Photo Credit: Loren Holmes

Take a walk through Seward’s rich history with Seward historian Doug Capra. From the little-known Russian colony, to Seward’s boom as the southern terminus of the Alaska Railroad, this audio guide will inform and entertain you with stories of Seward’s colorful characters.

Show Map

Points of Interest

When these hous­es were built, most before 1910, they rep­re­sent­ed some of the most expen­sive homes in South­cen­tral Alas­ka. Owned by rail­road exec­u­tives and bankers, they sym­bol­ized to the aver­age Seward res­i­dent the pros­per­ous times ahead.

The muse­um presents the chief events of Seward’s his­to­ry through pho­tographs, arti­facts and doc­u­ments. There is also a fine col­lec­tion of Native bas­kets and ivory carv­ings on dis­play. Dur­ing the sum­mer there are evening pro­grams con­sist­ing of two slide shows: The His­to­ry of Seward and The His­to­ry of the Idi­tar­od Trail. A spe­cial open house is held every August 28 in hon­or of the found­ing of Seward in 1903. Muse­um shop car­ries books by local  ...more

Meet your guide in a quaint and his­toric place to either begin or end your Seward tour – an old Methodist and lat­er a Luther­an church even­tu­al­ly con­vert­ed into a cof­fee house. If you vis­it Seward on cold and snowy win­ter morn­ings, you’ll often find your guide here read­ing and writing.

This is not only the old­est hotel build­ing in Seward, but one of the old­est in the state. Many famous peo­ple stayed here, and some say the ghost of a mur­dered women haunts this hotel. Next door is the Lib­er­ty The­ater, built 1943 – 44. On the inside, both the hotel and the the­ater rep­re­sent a glimpse into what life was like in Alaska’s ter­ri­to­r­i­al days.

The sto­ry of Har­ry Kawabe, a well-respect­ed Japan­ese-Amer­i­can busi­ness­man, deserves a spe­cial place in Seward. His laun­dry, one of his many busi­ness enter­pris­es, stood on this spot, and this park remem­bers his con­tri­bu­tions to the Seward com­mu­ni­ty and his time in a Japan­ese intern­ment camp.

St. Peter’s Epis­co­pal Church is the old­est sur­viv­ing Protes­tant church build­ing on the Kenai Penin­su­la. It was also the loca­tion of the first pub­lic school class­room in the town of Seward, and it housed a library read­ing room begin­ning in 1929. Soon after the town of Seward was estab­lished in the sum­mer of 1903, a priest head­quar­tered in Valdez began mak­ing peri­od­ic trips to Seward to hold ser­vices in a tent. The base­ment, or undercroft,…  ...more

Like most sea­port towns, Seward had ladies of the night from the town’s begin­ning. But in 1915, with the deci­sion to start build­ing the Alas­ka Rail­road here, the town became con­cerned about the upcom­ing influx of con­struc­tion work­ers. Seward decid­ed to con­fine these ladies to a spe­cif­ic area, a place that became the town’s Red Light Dis­trict. Dur­ing pro­hi­bi­tion it was also known for its moon­shin­ing, thus the nick­name, Home­brew Alley.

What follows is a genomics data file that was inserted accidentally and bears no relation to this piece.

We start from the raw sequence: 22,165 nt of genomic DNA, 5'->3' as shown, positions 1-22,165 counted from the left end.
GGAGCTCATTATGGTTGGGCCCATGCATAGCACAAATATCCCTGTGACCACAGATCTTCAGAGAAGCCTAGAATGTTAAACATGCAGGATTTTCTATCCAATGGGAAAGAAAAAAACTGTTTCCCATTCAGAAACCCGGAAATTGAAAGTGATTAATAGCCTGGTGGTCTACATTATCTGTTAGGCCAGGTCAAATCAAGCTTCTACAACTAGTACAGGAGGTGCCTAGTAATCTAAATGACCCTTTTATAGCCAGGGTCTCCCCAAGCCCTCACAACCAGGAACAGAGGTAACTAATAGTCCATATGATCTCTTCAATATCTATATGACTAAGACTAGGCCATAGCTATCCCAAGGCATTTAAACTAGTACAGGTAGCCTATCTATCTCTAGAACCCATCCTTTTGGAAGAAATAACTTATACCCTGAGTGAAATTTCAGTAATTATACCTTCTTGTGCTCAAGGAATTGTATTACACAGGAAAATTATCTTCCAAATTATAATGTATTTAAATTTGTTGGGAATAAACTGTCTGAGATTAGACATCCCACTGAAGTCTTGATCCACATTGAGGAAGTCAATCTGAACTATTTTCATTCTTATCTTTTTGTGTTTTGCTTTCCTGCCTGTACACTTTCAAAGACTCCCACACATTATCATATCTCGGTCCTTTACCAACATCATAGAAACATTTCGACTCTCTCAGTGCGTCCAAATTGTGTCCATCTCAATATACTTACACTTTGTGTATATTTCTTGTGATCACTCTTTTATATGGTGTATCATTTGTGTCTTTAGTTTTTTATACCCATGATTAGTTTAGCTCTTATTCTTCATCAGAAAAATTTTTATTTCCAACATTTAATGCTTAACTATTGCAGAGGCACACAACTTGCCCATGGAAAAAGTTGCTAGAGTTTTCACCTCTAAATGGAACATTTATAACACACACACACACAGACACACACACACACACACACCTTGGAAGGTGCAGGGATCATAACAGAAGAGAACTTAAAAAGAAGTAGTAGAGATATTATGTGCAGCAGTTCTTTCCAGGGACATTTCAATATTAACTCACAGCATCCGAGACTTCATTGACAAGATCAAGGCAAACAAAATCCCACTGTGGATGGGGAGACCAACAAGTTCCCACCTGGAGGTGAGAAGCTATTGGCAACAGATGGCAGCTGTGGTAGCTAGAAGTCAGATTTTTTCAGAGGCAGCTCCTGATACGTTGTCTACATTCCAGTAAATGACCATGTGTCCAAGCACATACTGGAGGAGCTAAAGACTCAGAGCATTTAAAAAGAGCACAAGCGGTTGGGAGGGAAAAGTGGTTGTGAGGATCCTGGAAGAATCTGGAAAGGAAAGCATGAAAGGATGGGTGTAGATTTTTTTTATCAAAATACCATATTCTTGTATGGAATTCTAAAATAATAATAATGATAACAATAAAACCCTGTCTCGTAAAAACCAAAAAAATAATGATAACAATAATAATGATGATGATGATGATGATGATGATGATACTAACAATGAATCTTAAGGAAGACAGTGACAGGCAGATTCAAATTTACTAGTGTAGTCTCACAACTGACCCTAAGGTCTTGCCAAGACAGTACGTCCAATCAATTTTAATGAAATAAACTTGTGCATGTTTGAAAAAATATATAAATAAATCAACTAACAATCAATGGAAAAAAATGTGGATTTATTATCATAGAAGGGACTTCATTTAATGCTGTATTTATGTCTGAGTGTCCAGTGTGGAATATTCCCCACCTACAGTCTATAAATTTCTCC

Many peo­ple don’t think of Seward and Res­ur­rec­tion Bay as an ear­ly Russ­ian set­tle­ment. But here is where the Rus­sians built a ship yard in the ear­ly 1790’s, prob­a­bly near this spot. This is also where the Low­ell fam­i­ly first set­tled years before the town was established.

Built in 1909-10, this two-sto­ry build­ing lat­er became asso­ci­at­ed with one of Seward’s most beloved cit­i­zens – Sol Urie. An avid Seward pro­mot­er, Sol­ly ran his bar and liquor store here.

Seward has one of the few rel­a­tive­ly intact Main Streets in Alas­ka, and gives you a good idea of what the territory’s ear­ly coastal towns looked like. Despite two destruc­tive fires, some of the town’s ear­li­est build­ings are still stand­ing. In its ear­ly days, it was a rough and row­dy area, a place where one of Seward’s most famous mas­cots held sway – for a time.

Vis­it the site of one of the most famous shoot­ings in ear­ly Alas­ka his­to­ry – the spot where a U.S. Deputy Mar­shal was gunned down. We’ll also meet one of Alaska’s most respect­ed lawyers and politicians.

When vis­i­tors think of the Idi­tar­od Trail, they often think of Anchor­age where the race’s cer­e­mo­ni­al start takes place. But the trail actu­al­ly begins in Seward, right here. This spot is also where the town’s first set­tlers land­ed back in August 1903.

The most cat­a­stroph­ic event in Seward’s his­to­ry took place along the shore­line here. On March 27, 1964, the largest earth­quake ever record­ed in North Amer­i­ca, and the tsunamis that fol­lowed, changed Seward’s his­to­ry forever.